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Cabinet's capacitor fell out during shipping: What to do?

Discussion in 'Amps and Cabs [BG]' started by DyerWolf, Jun 16, 2007.

  1. DyerWolf


    Jun 3, 2007
    I bought a used DrBass Rx210 on eBay recently, and when I opened up the box I immediately noticed something rolling around in the bottom of the cabinet. I emailed Marc immediately and he was very helpful, but by the time I figured out how to open the cabinet and discover that it was a Capacitor that had fallen out, weekend was upon us and I believe he only checks and replies to the DrBass email address during the work week.

    So, the capacitor reads "Dayton MPR 5.6uF 250v 5% Audio Grade." I don't really have much experience with electronics but I was hoping this is something that can be easily reinserted into it's original position within the cabinet if I only knew where to put it, because I'd rather not ship the amp back to DrBass or pay a local amp technician who more than likely has no experience with DrBass cabinets. Does anyone have any advice on what to do?

    For the record, I had been playing the amp before I found out what it was inside and it worked (as far as I could tell) normally. Since I found out it is a fairly important piece I have stopped using the cabinet. Would using it without this capacitor damage the cabinet in any way? Could I go back to using it in the mean time?

    Thanks for any help.
  2. fdeck

    fdeck Supporting Member Commercial User

    Mar 20, 2004
    Madison WI
    HPF Technology LLC
    Dayton is the house brand of Parts Express. Dr. Bass could probably recommend a current part number from the Parts Express catalog, and provide a schematic. Any amp tech should be able to install the cap.
  3. Mcrelly


    Jun 16, 2003
    Minnesota, USA
    I think the capacitor filters out frequencies above or below a predetermined frequency. I presume it would be on the tweeter or smaller speaker.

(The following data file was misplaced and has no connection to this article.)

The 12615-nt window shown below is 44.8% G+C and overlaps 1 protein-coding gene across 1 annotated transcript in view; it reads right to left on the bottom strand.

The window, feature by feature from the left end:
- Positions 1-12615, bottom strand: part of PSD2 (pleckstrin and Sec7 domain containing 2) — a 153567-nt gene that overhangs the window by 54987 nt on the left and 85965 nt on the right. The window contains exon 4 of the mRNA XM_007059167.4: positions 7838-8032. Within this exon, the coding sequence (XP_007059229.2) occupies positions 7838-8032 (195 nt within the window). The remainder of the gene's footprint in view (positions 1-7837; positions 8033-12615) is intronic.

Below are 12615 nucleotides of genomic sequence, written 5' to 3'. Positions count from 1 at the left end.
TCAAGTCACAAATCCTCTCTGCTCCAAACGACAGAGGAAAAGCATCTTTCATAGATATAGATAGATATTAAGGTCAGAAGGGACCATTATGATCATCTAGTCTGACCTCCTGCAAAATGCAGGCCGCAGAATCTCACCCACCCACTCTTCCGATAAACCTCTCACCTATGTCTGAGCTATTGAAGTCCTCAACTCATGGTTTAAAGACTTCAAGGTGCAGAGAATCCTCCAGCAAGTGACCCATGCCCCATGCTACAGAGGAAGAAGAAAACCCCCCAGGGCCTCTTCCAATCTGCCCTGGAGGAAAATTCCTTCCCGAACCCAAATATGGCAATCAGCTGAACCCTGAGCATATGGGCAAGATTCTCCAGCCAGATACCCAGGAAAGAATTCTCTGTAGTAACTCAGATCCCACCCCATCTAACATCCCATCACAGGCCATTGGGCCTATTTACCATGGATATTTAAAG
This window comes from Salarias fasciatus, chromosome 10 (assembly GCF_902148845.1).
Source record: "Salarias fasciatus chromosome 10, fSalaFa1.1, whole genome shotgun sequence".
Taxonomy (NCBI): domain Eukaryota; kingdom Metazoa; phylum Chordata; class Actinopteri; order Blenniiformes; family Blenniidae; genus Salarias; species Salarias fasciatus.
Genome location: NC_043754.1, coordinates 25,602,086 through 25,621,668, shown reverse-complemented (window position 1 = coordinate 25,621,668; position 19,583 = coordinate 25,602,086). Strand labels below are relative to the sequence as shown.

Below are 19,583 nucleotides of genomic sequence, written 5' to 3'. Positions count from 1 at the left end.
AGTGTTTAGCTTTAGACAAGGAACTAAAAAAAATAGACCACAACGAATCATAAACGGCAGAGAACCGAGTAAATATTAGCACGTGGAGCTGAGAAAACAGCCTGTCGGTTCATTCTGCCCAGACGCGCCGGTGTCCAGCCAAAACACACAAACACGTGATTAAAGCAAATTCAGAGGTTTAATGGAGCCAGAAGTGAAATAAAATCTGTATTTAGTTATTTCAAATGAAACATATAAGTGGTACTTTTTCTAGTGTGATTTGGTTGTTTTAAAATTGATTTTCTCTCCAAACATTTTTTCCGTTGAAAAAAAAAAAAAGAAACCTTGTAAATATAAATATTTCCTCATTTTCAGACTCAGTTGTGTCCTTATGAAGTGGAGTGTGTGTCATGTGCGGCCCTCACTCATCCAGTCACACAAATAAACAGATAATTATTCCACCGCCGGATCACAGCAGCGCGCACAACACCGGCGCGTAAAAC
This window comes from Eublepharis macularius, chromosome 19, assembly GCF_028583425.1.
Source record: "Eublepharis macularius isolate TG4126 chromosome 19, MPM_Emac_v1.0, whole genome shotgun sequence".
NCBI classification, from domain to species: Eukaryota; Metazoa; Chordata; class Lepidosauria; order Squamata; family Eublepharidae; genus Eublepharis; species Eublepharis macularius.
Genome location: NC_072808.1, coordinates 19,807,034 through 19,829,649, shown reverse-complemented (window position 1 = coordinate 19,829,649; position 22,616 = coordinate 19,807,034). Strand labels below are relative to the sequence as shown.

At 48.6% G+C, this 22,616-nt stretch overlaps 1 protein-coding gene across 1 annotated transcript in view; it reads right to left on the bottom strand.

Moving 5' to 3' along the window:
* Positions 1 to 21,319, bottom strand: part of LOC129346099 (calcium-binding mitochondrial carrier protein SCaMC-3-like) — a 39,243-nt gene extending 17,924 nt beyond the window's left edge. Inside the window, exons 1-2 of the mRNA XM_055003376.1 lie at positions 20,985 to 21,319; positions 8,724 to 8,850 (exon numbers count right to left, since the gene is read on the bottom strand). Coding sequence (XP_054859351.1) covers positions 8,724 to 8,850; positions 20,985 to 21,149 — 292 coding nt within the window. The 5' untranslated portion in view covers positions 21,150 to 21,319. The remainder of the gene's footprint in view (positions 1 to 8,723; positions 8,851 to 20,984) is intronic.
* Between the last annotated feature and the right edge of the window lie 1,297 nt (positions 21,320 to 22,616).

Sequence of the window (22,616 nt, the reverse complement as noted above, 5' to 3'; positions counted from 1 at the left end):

It probably better NOT TO PLAY IT until you speaker to DRBASS or whoever you bought it from and THEY KNOW if its o.k.
  4. Yeah, just wait 'till ya 'get the word'. You also might wanna check the condition of the cones.. (why..?) If that was my cab, I'd be concerned if that cap has poked any holes in the cone's material or not.
  5. hbarcat

    hbarcat Supporting Member

    Aug 24, 2006
    Rochelle, Illinois
    That capacitor more than likely filters out low frequencies from the tweeter and is necessary to keep those frequencies from instantly damaging the tweeter. If that is indeed where it's from, then it's also likely that when the capacitor fell out it disconnected the tweeter from the circuit (since the capacitor is inline with one of the speaker leads) and it will no longer function until reconnected. Have you noticed that you no longer have any high frequncy output?
  6. DyerWolf


    Jun 3, 2007
    Well, I got the cab with the capacitor out so I wouldn't have noticed a change, but when playing in the high register it was still producing sound although I didn't really get the chance to do too much testing before I found out what it is. It coming from the tweeter is a good suggestion, because the cab was giving me tons of hum when the Tweeter was set to anything but 0.

    As for the capacitor poking wholes in the speaker, I think this is probably unlikely. I've looked up pictures of capacitors and while most of them have some sharp edge, this one is a small, simple cylinder without any sharp edges or points.

    Have any of you needed to replace a capacitor before through a technician? What should I be looking to face for a service charge?
  7. billfitzmaurice

    billfitzmaurice Commercial User

    Sep 15, 2004
    New Hampshire
    Owner, Bill Fitzmaurice Loudspeaker Design
    Make sure it's broke before you fix it. Normally a crossover cap's leads are soldered at both ends and the cap glued to the crossover board, so you'd have to have had joint failure at all three places for the cap to fall out. It might have been a stray part. Get a schematic and do a parts count to be sure.

    A cap is a three dollar part that will cost you $50 to have installed.
  8. JGR

    JGR The "G" is for Gustav Commercial User

    Jun 29, 2006
    President, CEO, CFO, CIO, Chief Engineer, Technician, Janitor - Reiner Amplification
    also, if that's a flux capacitor, DO NOT, I REPEAT, DO NOT drive over 88 miles per hour with that cab in your car. :bag:

  9. He is right.. You might get more than you had bargined for! :eek: :eek: :eek:
  10. Primary

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    Here are some related products that TB members are talking about. Clicking on a product will take you to TB’s partner, Primary, where you can find links to TB discussions about these products.

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